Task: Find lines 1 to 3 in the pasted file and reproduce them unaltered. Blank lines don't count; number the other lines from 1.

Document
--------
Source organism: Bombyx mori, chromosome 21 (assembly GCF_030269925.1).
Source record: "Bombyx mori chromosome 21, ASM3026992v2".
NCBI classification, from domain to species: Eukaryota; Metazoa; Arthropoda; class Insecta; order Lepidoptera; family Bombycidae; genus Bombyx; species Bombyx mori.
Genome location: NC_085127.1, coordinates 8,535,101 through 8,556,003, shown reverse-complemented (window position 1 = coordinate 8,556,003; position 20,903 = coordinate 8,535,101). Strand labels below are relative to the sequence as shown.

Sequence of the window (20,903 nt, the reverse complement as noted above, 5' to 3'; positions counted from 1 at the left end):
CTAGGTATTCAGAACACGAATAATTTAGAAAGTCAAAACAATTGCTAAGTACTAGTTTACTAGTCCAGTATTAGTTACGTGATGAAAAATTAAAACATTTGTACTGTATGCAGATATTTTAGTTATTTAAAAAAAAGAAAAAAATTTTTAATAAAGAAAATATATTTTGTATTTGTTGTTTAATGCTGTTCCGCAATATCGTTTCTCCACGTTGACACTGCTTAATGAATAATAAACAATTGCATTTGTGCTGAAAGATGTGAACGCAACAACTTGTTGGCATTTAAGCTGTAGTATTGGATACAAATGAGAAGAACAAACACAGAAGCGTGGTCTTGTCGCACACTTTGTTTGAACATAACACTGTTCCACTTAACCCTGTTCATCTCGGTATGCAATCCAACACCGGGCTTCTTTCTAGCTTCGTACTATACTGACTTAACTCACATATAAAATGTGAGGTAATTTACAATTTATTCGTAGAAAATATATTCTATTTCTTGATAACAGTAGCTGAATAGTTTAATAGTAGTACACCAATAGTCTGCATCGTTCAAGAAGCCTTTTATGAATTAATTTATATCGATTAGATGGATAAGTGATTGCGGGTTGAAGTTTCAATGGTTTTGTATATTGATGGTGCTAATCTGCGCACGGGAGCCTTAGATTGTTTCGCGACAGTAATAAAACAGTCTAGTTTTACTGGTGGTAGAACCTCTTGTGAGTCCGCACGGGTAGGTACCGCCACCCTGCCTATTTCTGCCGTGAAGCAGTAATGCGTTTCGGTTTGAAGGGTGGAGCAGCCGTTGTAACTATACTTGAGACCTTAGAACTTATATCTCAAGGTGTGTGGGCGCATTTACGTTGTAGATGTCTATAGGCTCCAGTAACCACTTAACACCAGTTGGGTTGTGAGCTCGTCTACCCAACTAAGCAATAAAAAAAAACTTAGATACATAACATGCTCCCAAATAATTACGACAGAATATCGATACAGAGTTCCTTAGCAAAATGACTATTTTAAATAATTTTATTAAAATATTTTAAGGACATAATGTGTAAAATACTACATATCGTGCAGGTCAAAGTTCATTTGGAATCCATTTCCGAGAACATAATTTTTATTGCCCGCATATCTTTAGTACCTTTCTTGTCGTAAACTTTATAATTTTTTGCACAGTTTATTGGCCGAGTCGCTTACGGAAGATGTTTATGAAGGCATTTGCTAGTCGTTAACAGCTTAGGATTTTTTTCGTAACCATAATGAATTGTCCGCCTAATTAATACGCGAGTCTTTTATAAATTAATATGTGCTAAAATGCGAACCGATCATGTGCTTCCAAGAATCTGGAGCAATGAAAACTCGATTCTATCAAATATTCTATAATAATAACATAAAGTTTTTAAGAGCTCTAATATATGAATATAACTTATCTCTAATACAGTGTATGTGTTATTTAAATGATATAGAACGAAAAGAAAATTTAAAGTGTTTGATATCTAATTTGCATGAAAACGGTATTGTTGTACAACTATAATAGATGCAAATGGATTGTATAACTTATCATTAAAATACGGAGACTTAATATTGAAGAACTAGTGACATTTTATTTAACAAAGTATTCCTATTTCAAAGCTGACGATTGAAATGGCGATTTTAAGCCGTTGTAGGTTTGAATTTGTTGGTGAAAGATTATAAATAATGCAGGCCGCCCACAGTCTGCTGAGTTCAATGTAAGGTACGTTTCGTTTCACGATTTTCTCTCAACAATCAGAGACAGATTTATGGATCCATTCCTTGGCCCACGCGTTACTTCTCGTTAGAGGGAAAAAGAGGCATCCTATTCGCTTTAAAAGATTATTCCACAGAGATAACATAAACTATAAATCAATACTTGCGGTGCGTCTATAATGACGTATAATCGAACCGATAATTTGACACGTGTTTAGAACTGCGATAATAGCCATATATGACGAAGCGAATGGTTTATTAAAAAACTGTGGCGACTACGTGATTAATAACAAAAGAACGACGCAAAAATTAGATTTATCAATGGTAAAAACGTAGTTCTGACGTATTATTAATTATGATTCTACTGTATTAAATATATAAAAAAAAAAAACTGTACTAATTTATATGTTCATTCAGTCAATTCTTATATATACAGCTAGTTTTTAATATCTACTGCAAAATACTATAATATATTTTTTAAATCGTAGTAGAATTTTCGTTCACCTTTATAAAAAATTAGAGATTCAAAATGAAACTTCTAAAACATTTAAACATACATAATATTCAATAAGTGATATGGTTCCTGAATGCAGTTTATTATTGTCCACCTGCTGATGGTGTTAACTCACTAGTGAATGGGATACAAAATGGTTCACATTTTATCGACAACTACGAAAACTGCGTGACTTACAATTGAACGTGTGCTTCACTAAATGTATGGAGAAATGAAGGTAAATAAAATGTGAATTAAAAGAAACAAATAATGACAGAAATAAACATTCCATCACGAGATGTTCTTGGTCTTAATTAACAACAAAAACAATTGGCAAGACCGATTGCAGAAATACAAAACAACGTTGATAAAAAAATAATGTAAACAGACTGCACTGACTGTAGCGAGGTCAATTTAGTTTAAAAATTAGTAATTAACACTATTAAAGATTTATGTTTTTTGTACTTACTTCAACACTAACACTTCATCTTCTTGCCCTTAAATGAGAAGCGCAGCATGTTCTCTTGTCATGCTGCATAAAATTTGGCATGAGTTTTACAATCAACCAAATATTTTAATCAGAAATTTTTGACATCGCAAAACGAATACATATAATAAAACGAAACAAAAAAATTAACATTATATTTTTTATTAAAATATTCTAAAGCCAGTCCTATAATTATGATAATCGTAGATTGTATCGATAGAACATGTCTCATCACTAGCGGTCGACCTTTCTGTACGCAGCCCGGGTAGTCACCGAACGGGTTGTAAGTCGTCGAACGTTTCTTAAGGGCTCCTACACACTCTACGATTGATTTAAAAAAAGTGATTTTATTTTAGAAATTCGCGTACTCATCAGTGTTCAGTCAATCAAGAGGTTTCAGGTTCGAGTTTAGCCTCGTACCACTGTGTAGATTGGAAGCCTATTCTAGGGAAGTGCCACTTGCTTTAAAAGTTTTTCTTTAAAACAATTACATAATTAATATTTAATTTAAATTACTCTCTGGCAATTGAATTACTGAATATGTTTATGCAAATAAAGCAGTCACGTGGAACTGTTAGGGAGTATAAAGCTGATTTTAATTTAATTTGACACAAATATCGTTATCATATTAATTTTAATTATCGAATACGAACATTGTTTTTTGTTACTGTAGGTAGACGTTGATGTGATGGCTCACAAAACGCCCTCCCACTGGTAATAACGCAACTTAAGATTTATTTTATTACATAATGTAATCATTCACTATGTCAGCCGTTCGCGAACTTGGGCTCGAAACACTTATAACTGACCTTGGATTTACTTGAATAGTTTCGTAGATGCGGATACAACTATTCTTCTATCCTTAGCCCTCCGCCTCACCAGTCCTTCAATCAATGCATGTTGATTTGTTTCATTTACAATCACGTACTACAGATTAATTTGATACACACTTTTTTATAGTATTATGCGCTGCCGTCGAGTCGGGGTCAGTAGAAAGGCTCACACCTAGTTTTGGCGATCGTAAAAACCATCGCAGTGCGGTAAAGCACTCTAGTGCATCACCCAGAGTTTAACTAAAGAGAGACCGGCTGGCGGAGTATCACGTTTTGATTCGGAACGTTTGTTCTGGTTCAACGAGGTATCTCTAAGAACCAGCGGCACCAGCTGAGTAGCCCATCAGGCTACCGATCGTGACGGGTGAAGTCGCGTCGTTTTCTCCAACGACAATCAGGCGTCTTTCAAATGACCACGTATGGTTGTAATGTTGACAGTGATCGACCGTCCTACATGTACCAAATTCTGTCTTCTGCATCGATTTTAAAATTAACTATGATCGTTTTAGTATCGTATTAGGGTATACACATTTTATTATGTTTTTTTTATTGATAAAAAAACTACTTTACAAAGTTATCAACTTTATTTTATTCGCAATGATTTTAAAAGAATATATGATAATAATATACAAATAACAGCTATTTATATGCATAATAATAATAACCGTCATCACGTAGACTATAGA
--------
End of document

Source organism: Bombyx mori, chromosome 21 (assembly GCF_030269925.1).
Source record: "Bombyx mori chromosome 21, ASM3026992v2".
NCBI classification, from domain to species: Eukaryota; Metazoa; Arthropoda; class Insecta; order Lepidoptera; family Bombycidae; genus Bombyx; species Bombyx mori.